18 Jun Caring for Persons with Advanced Dementia
With the growth of the aging population in the United States, the development of dementias such as Alzheimer’s disease becomes more prevalent. Dealing with the rising incidence is a social and ethical issue that requires much attention; not only by medical and nursing professionals, but by society in general. The management and care of persons affected must be carefully considered and planned. A person-centered approach that places the person and family in the center of care has been shown to best accommodate the needs of these persons. In addition, a team approach to care can develop a comprehensive and collaborative plan that is essential to optimizing care.
Patient-centered care that fosters hope, interdependence, partnerships, and trust can help alleviate the suffering and complications that can arise with this life-altering diagnosis. Dementia affects a person’s ability to control his or her environment, as well as his or her sense of identity. It can also affect the way a person manages other health care issues. Determining the most appropriate medical care can be complicated further when several family members are involved.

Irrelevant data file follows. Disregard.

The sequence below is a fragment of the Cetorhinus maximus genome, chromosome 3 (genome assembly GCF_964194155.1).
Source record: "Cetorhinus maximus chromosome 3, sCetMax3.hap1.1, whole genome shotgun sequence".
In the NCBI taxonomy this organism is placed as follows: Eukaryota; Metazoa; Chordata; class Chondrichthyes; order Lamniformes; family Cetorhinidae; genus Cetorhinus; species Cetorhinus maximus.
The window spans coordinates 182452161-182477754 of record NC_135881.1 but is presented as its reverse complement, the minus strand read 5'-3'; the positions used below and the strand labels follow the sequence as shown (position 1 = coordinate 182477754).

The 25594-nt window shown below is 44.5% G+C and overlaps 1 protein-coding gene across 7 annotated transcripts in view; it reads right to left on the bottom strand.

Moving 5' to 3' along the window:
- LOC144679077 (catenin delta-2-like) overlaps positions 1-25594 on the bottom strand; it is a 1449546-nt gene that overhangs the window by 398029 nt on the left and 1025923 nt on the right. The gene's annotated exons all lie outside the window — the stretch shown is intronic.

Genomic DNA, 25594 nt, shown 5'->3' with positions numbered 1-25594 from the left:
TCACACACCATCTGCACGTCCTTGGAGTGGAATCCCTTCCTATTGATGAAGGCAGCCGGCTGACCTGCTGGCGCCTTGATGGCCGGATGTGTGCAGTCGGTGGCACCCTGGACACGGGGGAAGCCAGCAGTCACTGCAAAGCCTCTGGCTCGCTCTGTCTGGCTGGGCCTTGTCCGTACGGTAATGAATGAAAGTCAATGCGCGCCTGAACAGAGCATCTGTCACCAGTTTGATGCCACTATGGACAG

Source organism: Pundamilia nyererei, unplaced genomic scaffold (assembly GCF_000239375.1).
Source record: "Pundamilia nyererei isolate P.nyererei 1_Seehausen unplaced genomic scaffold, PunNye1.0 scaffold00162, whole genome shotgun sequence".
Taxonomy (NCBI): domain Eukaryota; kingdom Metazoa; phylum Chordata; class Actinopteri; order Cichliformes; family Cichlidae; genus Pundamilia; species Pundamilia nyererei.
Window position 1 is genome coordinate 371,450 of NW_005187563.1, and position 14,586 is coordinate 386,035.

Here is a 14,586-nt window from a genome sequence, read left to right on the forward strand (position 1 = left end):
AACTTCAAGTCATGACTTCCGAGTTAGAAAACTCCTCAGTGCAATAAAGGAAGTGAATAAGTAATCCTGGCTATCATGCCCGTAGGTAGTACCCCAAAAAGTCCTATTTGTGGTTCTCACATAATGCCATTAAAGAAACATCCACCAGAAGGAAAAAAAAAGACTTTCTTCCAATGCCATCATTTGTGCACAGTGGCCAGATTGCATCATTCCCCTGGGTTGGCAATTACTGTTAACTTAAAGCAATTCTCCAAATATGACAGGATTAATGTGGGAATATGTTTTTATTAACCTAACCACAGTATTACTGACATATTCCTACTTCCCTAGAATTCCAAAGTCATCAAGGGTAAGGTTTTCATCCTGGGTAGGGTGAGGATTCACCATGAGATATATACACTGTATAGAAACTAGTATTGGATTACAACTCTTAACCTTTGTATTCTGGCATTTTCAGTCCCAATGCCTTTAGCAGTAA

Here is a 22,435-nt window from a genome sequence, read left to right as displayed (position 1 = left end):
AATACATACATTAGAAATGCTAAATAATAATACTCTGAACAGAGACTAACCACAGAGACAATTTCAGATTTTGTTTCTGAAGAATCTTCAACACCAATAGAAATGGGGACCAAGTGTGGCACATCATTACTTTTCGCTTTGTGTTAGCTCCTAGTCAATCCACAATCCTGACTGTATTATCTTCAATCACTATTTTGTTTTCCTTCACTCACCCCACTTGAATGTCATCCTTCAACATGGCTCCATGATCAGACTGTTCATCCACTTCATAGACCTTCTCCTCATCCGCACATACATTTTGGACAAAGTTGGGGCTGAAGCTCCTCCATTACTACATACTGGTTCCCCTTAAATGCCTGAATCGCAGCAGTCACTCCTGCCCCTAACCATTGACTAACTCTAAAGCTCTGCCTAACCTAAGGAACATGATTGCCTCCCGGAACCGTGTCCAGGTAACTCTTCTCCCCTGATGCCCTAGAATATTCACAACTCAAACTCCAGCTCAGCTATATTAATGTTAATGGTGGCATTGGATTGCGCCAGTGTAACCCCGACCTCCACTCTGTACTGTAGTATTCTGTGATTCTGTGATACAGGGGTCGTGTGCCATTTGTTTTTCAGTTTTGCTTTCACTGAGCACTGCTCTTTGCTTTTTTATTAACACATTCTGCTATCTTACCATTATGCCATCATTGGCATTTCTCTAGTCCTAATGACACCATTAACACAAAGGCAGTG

Specialty neurological care that promotes hope and empowerment to individuals and their families can mitigate the stereotypical attitudes and ageism that can marginalize those affected. First, it is important to persons and families that dementia and its symptoms is understood. Families need to have direct personal exposure to the illness that reflects a comprehensive and ethical approach to care. Second, they need to evaluate what is appropriate medical treatment as opposed to inappropriate care, considering the use of living wills and advanced directives. Usually, patients and families find that comfort is the main focus to care or “comfort care”. This approach highlights the need to maintain personal integrity and dignity and prevents suffering. In addition, it reflects a more optimistic outlook, enabling persons and families to make personal choices. Third, the person and family are encouraged to find the strengths and value of their lives. Finding meaning and wellness becomes a priority and optimizing these can bring peace and reconciliation.
Vivian Carta Sanchez, NP